追蹤修訂與註解

現在是Internet時代,所以我們不用經常見面,但請依照約定或甘特圖上的進度,將檔案寄過來。

為節省大家的時間,我會用Word的追蹤修訂和註解功能改您們寄過來的檔案,所以簡單介紹一下這兩項功能。
追蹤修訂
如果我直接您的檔案中的文字做增刪,那您就不知道我改了什麼地方,如果用「追蹤修訂」,Word會在文件右邊界中顯示我所做的修改,而文件正文中則顯示修改後的內容,如下圖所示。

當您收到我修改後的檔案,您不用再重新KEY,您只要選擇接受或拒絕每一個編修更動的地方就可以了。

  1. 追蹤修訂
    從【工具】選取【追蹤修訂】之後,只要在Word文件中做任何修改,都會紀錄下來。所以您們再開啟我寄給您們的修訂檔後,應該再選取一次【追蹤修訂】關閉追縱修訂功能。

    WordEdit2 - 追蹤修訂與註解

  2. 接受/拒絕修訂
    如果文件沒有很長,建議您一邊看一邊決定要不要用我修改版本,將游標停在我修改的地方,按右鍵,就會出現【追蹤修訂視窗】 覺得我改得有理,就選取【接受插入】 或【接受刪除】;覺得我改得不合理或您有更好的idea,就選取【拒絕插入】 或【拒絕刪除】 。

    WordEdit3 - 追蹤修訂與註解

  3. 接受所有變更(插入或刪除)
    如果文件太長或我太囉嗦改得太多,一個一個點太累了,這時年建議先瀏覽一下,先把不同意的地方【拒絕插入】或【拒絕刪除】,然後自行依自己的理念修改,至於【接受】的部分先不用理它,等到整個檔案都看完改好,再用【接受文件中的所有變更】,一次改好。
    當啟動追蹤修訂功能後,Word會新增一列【檢閱】工具列,如下圖所示(粉紅色框),可由【檢閱】工具列中選取【接受文件中的所有變更】(紅色框)。
    如果沒看到這個工具列,請利用【檢視】 > 【工具列】 > 【檢閱】做設定。

    WordEdit4 - 追蹤修訂與註解

註解(comments)

如果我要進一步針對我的修改做說明或者是建議您怎麼修改的話,我會用【註解】的功能,將我的建議打在註解方塊中,如下圖所示。通常註解不會太多,所以您可以在註解上按右鍵,然後在出現的選單上選擇【刪除註解】。

WordEdit5 - 追蹤修訂與註解

第二種方法是從【檢閱】工具列中選取拒絕圖示中的【刪除文件中的所有註解】。WordEdit7 - 追蹤修訂與註解
第三種方法是從【檢閱】工具列中選取【顯示】,然後選取【註解】,取消原來的勾選狀態。
眼尖的人應該已經看到了,用這個方法,也可以隱藏文件中所有的【插入與刪除】,的換句話說,可以隱藏所有【追蹤修訂】的動作。

WordEdit6 - 追蹤修訂與註解

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Sep 13, Grand Remembrances

Today is Grandparents Day in the United States. Being a Grand is a special honor. I feel very blessed that my wife and I have two grandchildren. We were able to visit them today. Yes, we are still being cautious with the coronavirus, but we also find it very difficult to not see them when they live so close. So today we did drop by to visit Jacob (age 10) and Sophia (age 7) along with their parents. We brought donuts and caught up with them. Our grandchildren are still pretty young and this is a precious time in their lives – and ours!

I wish I had known my grandparents better. We never lived in the same place. Dad was a career Air Force pilot, so we moved around a lot. But we did get to see them once in a while when they would visit us, or we them.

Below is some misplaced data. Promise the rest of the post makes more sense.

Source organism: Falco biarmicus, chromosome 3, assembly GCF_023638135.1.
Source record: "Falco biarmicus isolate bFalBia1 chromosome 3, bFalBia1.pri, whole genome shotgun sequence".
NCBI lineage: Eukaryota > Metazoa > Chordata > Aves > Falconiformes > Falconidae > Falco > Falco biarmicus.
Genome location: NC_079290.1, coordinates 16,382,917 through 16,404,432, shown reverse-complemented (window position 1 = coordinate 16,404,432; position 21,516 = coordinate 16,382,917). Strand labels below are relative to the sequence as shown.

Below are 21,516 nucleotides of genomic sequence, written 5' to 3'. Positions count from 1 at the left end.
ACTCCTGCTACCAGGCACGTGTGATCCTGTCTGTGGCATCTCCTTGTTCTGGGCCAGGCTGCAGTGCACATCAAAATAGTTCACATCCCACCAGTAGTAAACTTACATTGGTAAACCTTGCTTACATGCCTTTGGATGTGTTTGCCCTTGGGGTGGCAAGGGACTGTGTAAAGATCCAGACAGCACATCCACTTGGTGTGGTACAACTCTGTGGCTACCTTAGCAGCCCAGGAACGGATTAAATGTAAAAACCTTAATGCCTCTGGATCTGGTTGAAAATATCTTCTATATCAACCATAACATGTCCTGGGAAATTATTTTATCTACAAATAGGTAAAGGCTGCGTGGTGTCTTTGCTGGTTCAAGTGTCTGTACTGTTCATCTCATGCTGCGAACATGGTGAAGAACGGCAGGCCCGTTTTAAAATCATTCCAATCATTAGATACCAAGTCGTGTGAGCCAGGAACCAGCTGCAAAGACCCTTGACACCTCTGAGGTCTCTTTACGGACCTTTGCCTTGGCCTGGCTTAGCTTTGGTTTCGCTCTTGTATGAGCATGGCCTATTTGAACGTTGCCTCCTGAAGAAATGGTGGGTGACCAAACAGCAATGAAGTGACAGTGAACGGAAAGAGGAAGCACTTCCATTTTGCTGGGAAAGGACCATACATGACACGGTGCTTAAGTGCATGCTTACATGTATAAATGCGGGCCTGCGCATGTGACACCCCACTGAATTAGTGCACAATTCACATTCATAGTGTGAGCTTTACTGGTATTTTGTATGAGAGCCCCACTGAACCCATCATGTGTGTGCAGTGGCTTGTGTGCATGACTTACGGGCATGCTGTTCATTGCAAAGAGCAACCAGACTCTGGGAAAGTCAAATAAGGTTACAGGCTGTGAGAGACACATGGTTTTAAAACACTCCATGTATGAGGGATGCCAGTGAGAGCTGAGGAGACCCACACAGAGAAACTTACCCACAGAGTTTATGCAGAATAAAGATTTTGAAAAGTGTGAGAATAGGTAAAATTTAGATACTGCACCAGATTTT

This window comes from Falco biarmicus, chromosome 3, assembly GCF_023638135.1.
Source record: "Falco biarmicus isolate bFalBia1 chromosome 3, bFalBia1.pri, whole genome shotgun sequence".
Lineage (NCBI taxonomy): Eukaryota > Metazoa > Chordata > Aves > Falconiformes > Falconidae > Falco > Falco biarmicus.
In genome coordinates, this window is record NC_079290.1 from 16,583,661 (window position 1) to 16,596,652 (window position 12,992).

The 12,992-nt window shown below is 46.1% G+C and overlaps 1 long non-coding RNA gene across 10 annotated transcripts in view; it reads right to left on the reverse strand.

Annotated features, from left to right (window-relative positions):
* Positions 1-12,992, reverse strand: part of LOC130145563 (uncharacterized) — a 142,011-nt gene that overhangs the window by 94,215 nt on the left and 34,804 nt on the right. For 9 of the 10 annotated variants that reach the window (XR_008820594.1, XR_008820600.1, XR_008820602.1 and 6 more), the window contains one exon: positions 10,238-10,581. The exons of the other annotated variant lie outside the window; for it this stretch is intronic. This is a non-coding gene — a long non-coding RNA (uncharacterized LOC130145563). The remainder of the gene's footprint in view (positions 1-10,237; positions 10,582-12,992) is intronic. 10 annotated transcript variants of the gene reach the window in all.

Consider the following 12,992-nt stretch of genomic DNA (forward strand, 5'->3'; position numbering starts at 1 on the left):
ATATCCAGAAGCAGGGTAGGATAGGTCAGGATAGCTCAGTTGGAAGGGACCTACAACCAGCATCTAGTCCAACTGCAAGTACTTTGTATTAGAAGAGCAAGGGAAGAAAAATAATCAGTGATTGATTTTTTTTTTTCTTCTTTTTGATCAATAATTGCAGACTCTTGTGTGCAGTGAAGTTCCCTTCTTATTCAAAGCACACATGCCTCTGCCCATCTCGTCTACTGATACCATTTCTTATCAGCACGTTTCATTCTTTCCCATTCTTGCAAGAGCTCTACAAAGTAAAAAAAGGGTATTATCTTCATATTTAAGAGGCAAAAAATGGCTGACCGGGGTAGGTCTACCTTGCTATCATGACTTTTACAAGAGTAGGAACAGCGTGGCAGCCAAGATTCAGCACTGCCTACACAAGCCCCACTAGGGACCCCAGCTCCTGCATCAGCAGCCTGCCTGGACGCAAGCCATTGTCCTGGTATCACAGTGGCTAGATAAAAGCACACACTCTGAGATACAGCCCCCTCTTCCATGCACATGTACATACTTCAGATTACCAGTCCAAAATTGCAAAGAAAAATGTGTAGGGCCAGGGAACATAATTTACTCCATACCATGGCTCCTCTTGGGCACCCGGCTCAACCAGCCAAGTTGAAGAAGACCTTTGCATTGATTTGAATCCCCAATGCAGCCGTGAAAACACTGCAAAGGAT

A Plague of Giants

There are five known magical ‘kennings’ or types: air, water, fire, earth, and plants. Each nation specializes in of these kennings, and the magic influences the society. There’s a big pitfall with this diversity of ability and locale–not everyone gets along.

Enter the Hathrim giants, or ‘lavaborn’ whose kenning is fire. Where they live the trees that fuel their fire are long gone, but the giants are definitely not welcome anywhere else. They’re big, they’re violent, and they’re ruthless. When a volcano erupts and they are forced to evacuate, they take the opportunity to relocate. They don’t care that it’s in a place where they aren’t wanted.

I first read Kevin Hearne’s Iron Druid books and loved them (also the quirky The Tales of Pell), so was curious about this new venture, starting with A PLAGUE OF GIANTS. Think Avatar: The Last Airbender meets Jim Butcher’s Codex Alera series. Elemental magic, a variety of races, different lands. And it’s all thrown at you from page one.

But this story is told a little differently. It starts at the end of the war, after a difficult victory, and a bard with earth kenning uses his magic to re-tell the story of the war to a city of refugees. And it’s this movement back and forth in time and between key players in this war that we get a singularly grand view of the war as a whole. Hearne uses this method to great effect.

There are so many interesting characters in this book that I can’t cover them all here. Often in books like this such a large cast of ‘main’ character can make the storytelling suffer, especially since they don’t have a lot of interaction with each other for the first 3/4 of the book–but it doesn’t suffer, thankfully. And the characterization is good enough, despite these short bursts, that by the end we understand these people and care about what happens to them.